Recently, a national daily carried the eye-catching caption, “India ranks lower than even Nepal.” The reference was to India’s low rank in the Social Progress Index, especially in regard to health care. The paradox is that while India is “shining” in some favoured aspects of health care, we fall short in the delivery of dependable basic health care which should be available to all. This missing feature is referred to as Universal Health Coverage (UHC).
Why do we fail in UHC? Is a remedy beyond our reach?
With our booming medical industry, burgeoning corporate hospitals, spurt in commercial medical education and multiplication of AIIMSs, our progress at the high end of medicine is lauded but our concurrent poverty in UHC is ignored. As medicine has advanced worldwide, the health care system has become a pyramid with a narrow apex of tertiary care, a middle level of secondary care and a broad base of what is now called primary health care. As countries “developed”, there was a natural preference for the higher levels of the evolving pyramid. But some nations like the UK soon recognised that UHC cannot be achieved unless the base of primary care was deliberately strengthened and they are the leaders in UHC. We in India have failed to learn from them to give deliberate preferential attention to primary care. This policy paralysis is the underlying cause of our low ranking in UHC.
These countries also recognised the demanding role of primary care physician can’t be left to the “basic” graduate. And they developed institutions, like the Royal College of GPs in the UK, to lay down standards and offer postgraduate qualifications in primary care. Dependable, well-trained physicians are fundamental to primary health, especially in our fraught circumstances. In India, the budding specialty for primary care is known as family medicine (FM), its practitioners are family physicians and the unit of primary care is the Primary Health Centre (PHC) serving a population of 30,000. About 27,000 doctors are needed in primary care.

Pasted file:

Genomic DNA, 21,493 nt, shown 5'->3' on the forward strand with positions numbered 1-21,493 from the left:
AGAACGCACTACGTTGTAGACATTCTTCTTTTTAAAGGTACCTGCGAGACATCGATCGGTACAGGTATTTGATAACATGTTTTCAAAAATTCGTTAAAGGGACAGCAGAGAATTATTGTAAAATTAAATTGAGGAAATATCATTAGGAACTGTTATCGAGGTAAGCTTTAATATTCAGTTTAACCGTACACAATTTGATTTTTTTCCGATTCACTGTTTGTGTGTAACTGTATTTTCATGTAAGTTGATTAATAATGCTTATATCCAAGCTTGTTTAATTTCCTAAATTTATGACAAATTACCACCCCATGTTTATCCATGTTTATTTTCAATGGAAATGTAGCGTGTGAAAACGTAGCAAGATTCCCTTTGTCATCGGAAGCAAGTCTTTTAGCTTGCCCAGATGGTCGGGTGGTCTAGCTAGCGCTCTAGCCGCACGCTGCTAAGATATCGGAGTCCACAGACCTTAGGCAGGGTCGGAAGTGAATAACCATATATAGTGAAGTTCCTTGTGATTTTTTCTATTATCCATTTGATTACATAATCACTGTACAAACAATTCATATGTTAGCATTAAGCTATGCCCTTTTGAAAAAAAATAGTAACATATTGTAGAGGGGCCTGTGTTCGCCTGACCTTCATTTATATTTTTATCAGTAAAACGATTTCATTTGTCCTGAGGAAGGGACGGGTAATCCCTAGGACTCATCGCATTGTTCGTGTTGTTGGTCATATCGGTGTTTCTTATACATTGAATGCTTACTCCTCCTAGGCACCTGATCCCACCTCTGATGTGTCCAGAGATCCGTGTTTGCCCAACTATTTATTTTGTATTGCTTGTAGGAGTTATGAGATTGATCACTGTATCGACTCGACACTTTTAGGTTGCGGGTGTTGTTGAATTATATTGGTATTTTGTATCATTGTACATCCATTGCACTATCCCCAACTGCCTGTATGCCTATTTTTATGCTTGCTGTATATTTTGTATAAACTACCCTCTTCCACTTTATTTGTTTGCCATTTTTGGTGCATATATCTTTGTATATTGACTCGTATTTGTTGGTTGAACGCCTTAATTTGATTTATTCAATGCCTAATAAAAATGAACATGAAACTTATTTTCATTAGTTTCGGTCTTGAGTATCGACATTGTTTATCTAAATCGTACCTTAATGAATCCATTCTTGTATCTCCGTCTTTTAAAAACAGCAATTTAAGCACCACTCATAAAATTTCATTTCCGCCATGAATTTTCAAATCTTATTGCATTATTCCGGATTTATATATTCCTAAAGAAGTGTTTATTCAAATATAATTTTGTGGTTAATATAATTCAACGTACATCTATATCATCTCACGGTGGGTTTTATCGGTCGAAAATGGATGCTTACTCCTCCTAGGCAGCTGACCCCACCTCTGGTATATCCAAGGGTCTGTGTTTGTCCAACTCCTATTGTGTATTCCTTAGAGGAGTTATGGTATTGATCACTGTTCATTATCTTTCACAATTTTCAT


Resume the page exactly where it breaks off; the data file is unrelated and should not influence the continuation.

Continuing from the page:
Filling the vacancies, even with raw graduates, has proved intractable even in states like Kerala and Tamil Nadu. If so, can we realistically hope to train and retain FM specialists in all PHCs? Let us consider the affordability first. Even if 30,000 PHC doctors were to be offered an inflated annual remuneration of `20 lakh each, the additional cost will be about `4,000 crore a year. In the long run, the reduction in morbidity, greater productivity and the decline of avoidable catastrophic illnesses will pay for this. In the interim, can we forgo the tax deduction allowed on premiums paid for commercial health insurance policies and divert the saving to this purpose? Suffice it to say that where there is political will, there can be a way.
Can we speedily train about 30,000 PHC doctors in FM? The Christian Medical College Vellore has evolved a set of two-year diploma courses in FM in the distance education mode, including on-site skills training. It has trained over 2,000. Bihar, Chhattisgarh, Orissa and Tamil Nadu have integrated the courses in their health care systems. Based on this programme, the Tamil Nadu Medical University is offering a master’s degree in medicine (FM) with 250 seats. Clearly, a crash course to upgrade FM skills of PHC doctors in required numbers is practicable at a national level.
This prioritisation of primary care has to be paralleled by similar changes in medical education. Departments of FM must be mandatory in colleges, practise FM at its best to demonstrate it to students and produce the highest quality of FM specialists. Highly skilled MDs in FM could also relieve the shortage of specialists at the secondary level. Such an initiative can change the face of primary and secondary care in 10 years.
For this it will be necessary to restructure the governing body (Medical Council of India) to serve patients better and facilitate achievement of UHC. But that will have to be an exercise similar to the revolutionary Obamacare in the US.
The basic goal should be excellence in primary care delivered under a trained family physician. It can be done by the state with the Centre lending a hand by reorienting medical education. In fact, state governments can achieve much on their own by activist policies both in the service and educational sectors. The author was on the faculty of the CMC, Vellore. email@example.com